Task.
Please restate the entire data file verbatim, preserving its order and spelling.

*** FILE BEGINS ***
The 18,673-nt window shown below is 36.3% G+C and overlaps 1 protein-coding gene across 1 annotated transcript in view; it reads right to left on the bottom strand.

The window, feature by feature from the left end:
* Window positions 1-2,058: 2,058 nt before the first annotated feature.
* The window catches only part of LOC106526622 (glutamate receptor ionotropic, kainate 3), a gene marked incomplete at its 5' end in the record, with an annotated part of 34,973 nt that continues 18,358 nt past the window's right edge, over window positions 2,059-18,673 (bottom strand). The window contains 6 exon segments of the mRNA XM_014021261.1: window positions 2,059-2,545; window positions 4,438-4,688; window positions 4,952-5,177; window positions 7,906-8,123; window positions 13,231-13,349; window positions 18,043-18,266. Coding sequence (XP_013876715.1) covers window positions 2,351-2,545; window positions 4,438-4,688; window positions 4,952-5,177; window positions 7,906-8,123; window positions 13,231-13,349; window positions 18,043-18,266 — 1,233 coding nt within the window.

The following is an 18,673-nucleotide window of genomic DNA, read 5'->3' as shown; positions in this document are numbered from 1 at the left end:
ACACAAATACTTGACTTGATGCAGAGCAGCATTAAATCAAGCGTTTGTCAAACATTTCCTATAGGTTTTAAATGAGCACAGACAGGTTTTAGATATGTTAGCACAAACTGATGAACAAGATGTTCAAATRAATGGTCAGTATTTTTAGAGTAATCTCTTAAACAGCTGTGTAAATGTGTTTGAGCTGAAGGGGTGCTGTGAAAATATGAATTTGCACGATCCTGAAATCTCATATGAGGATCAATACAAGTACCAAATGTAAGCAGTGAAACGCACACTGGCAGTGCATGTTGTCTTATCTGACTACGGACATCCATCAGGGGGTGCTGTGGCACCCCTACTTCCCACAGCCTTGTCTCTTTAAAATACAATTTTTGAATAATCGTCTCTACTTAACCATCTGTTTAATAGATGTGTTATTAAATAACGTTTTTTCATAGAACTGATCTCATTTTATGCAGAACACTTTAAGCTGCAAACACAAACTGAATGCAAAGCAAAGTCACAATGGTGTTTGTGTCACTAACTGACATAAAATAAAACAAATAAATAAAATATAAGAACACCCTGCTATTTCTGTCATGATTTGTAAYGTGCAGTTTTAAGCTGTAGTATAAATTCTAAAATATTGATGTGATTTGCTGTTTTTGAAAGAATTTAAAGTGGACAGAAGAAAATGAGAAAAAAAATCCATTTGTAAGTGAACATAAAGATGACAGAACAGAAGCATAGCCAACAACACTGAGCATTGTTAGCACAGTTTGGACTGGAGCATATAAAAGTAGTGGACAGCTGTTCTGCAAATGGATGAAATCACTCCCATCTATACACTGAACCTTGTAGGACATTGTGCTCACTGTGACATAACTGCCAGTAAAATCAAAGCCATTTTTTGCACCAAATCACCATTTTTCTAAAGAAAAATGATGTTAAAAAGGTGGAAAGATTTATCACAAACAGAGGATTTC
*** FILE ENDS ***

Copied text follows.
The 18,673-nt window shown below is 36.3% G+C and overlaps 1 protein-coding gene across 1 annotated transcript in view; it reads right to left on the bottom strand.

The window, feature by feature from the left end:
* Window positions 1-2,058: 2,058 nt before the first annotated feature.
* The window catches only part of LOC106526622 (glutamate receptor ionotropic, kainate 3), a gene marked incomplete at its 5' end in the record, with an annotated part of 34,973 nt that continues 18,358 nt past the window's right edge, over window positions 2,059-18,673 (bottom strand). The window contains 6 exon segments of the mRNA XM_014021261.1: window positions 2,059-2,545; window positions 4,438-4,688; window positions 4,952-5,177; window positions 7,906-8,123; window positions 13,231-13,349; window positions 18,043-18,266. Coding sequence (XP_013876715.1) covers window positions 2,351-2,545; window positions 4,438-4,688; window positions 4,952-5,177; window positions 7,906-8,123; window positions 13,231-13,349; window positions 18,043-18,266 — 1,233 coding nt within the window.

The following is an 18,673-nucleotide window of genomic DNA, read 5'->3' as shown; positions in this document are numbered from 1 at the left end:
ACACAAATACTTGACTTGATGCAGAGCAGCATTAAATCAAGCGTTTGTCAAACATTTCCTATAGGTTTTAAATGAGCACAGACAGGTTTTAGATATGTTAGCACAAACTGATGAACAAGATGTTCAAATRAATGGTCAGTATTTTTAGAGTAATCTCTTAAACAGCTGTGTAAATGTGTTTGAGCTGAAGGGGTGCTGTGAAAATATGAATTTGCACGATCCTGAAATCTCATATGAGGATCAATACAAGTACCAAATGTAAGCAGTGAAACGCACACTGGCAGTGCATGTTGTCTTATCTGACTACGGACATCCATCAGGGGGTGCTGTGGCACCCCTACTTCCCACAGCCTTGTCTCTTTAAAATACAATTTTTGAATAATCGTCTCTACTTAACCATCTGTTTAATAGATGTGTTATTAAATAACGTTTTTTCATAGAACTGATCTCATTTTATGCAGAACACTTTAAGCTGCAAACACAAACTGAATGCAAAGCAAAGTCACAATGGTGTTTGTGTCACTAACTGACATAAAATAAAACAAATAAATAAAATATAAGAACACCCTGCTATTTCTGTCATGATTTGTAAYGTGCAGTTTTAAGCTGTAGTATAAATTCTAAAATATTGATGTGATTTGCTGTTTTTGAAAGAATTTAAAGTGGACAGAAGAAAATGAGAAAAAAAATCCATTTGTAAGTGAACATAAAGATGACAGAACAGAAGCATAGCCAACAACACTGAGCATTGTTAGCACAGTTTGGACTGGAGCATATAAAAGTAGTGGACAGCTGTTCTGCAAATGGATGAAATCACTCCCATCTATACACTGAACCTTGTAGGACATTGTGCTCACTGTGACATAACTGCCAGTAAAATCAAAGCCATTTTTTGCACCAAATCACCATTTTTCTAAAGAAAAATGATGTTAAAAAGGTGGAAAGATTTATCACAAACAGAGGATTTC